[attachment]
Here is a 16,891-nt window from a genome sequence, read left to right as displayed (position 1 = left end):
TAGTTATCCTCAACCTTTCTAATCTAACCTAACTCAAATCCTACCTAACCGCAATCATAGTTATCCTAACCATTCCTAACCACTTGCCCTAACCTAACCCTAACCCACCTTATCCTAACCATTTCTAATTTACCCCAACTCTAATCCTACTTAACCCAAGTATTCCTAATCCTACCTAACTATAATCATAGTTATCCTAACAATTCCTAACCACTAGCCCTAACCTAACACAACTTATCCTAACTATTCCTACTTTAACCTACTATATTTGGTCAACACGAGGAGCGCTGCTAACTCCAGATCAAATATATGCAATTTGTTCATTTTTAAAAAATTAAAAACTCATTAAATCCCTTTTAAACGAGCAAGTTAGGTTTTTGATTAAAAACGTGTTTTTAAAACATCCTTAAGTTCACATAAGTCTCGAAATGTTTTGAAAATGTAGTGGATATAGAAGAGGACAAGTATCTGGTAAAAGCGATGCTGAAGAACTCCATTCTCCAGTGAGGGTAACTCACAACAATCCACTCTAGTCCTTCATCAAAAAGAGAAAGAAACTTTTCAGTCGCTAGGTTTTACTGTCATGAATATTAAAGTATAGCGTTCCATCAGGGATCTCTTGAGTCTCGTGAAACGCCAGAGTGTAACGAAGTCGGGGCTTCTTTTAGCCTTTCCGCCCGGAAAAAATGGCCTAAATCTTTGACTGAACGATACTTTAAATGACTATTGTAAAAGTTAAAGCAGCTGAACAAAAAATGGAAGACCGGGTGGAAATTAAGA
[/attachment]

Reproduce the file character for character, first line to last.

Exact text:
Here is a 16,891-nt window from a genome sequence, read left to right as displayed (position 1 = left end):
TAGTTATCCTCAACCTTTCTAATCTAACCTAACTCAAATCCTACCTAACCGCAATCATAGTTATCCTAACCATTCCTAACCACTTGCCCTAACCTAACCCTAACCCACCTTATCCTAACCATTTCTAATTTACCCCAACTCTAATCCTACTTAACCCAAGTATTCCTAATCCTACCTAACTATAATCATAGTTATCCTAACAATTCCTAACCACTAGCCCTAACCTAACACAACTTATCCTAACTATTCCTACTTTAACCTACTATATTTGGTCAACACGAGGAGCGCTGCTAACTCCAGATCAAATATATGCAATTTGTTCATTTTTAAAAAATTAAAAACTCATTAAATCCCTTTTAAACGAGCAAGTTAGGTTTTTGATTAAAAACGTGTTTTTAAAACATCCTTAAGTTCACATAAGTCTCGAAATGTTTTGAAAATGTAGTGGATATAGAAGAGGACAAGTATCTGGTAAAAGCGATGCTGAAGAACTCCATTCTCCAGTGAGGGTAACTCACAACAATCCACTCTAGTCCTTCATCAAAAAGAGAAAGAAACTTTTCAGTCGCTAGGTTTTACTGTCATGAATATTAAAGTATAGCGTTCCATCAGGGATCTCTTGAGTCTCGTGAAACGCCAGAGTGTAACGAAGTCGGGGCTTCTTTTAGCCTTTCCGCCCGGAAAAAATGGCCTAAATCTTTGACTGAACGATACTTTAAATGACTATTGTAAAAGTTAAAGCAGCTGAACAAAAAATGGAAGACCGGGTGGAAATTAAGA